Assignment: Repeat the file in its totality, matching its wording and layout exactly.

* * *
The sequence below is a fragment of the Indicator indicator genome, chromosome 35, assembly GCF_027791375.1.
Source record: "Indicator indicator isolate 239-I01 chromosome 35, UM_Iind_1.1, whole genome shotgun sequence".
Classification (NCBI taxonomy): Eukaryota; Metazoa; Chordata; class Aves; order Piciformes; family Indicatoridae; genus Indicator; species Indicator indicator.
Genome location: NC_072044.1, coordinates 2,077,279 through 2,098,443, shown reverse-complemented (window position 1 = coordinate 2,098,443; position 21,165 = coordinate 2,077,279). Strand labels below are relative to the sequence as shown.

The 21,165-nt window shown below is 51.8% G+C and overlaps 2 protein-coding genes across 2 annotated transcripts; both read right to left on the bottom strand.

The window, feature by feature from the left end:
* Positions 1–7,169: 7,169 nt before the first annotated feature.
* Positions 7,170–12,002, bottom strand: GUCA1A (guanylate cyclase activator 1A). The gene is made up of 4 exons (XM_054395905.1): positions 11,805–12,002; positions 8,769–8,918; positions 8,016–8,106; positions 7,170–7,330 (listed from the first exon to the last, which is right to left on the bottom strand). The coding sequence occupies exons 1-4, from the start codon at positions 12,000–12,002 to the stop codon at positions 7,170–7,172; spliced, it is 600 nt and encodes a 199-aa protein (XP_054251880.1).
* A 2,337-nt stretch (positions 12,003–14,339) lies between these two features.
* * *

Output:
The sequence below is a fragment of the Indicator indicator genome, chromosome 35, assembly GCF_027791375.1.
Source record: "Indicator indicator isolate 239-I01 chromosome 35, UM_Iind_1.1, whole genome shotgun sequence".
Classification (NCBI taxonomy): Eukaryota; Metazoa; Chordata; class Aves; order Piciformes; family Indicatoridae; genus Indicator; species Indicator indicator.
Genome location: NC_072044.1, coordinates 2,077,279 through 2,098,443, shown reverse-complemented (window position 1 = coordinate 2,098,443; position 21,165 = coordinate 2,077,279). Strand labels below are relative to the sequence as shown.

The 21,165-nt window shown below is 51.8% G+C and overlaps 2 protein-coding genes across 2 annotated transcripts; both read right to left on the bottom strand.

The window, feature by feature from the left end:
* Positions 1–7,169: 7,169 nt before the first annotated feature.
* Positions 7,170–12,002, bottom strand: GUCA1A (guanylate cyclase activator 1A). The gene is made up of 4 exons (XM_054395905.1): positions 11,805–12,002; positions 8,769–8,918; positions 8,016–8,106; positions 7,170–7,330 (listed from the first exon to the last, which is right to left on the bottom strand). The coding sequence occupies exons 1-4, from the start codon at positions 12,000–12,002 to the stop codon at positions 7,170–7,172; spliced, it is 600 nt and encodes a 199-aa protein (XP_054251880.1).
* A 2,337-nt stretch (positions 12,003–14,339) lies between these two features.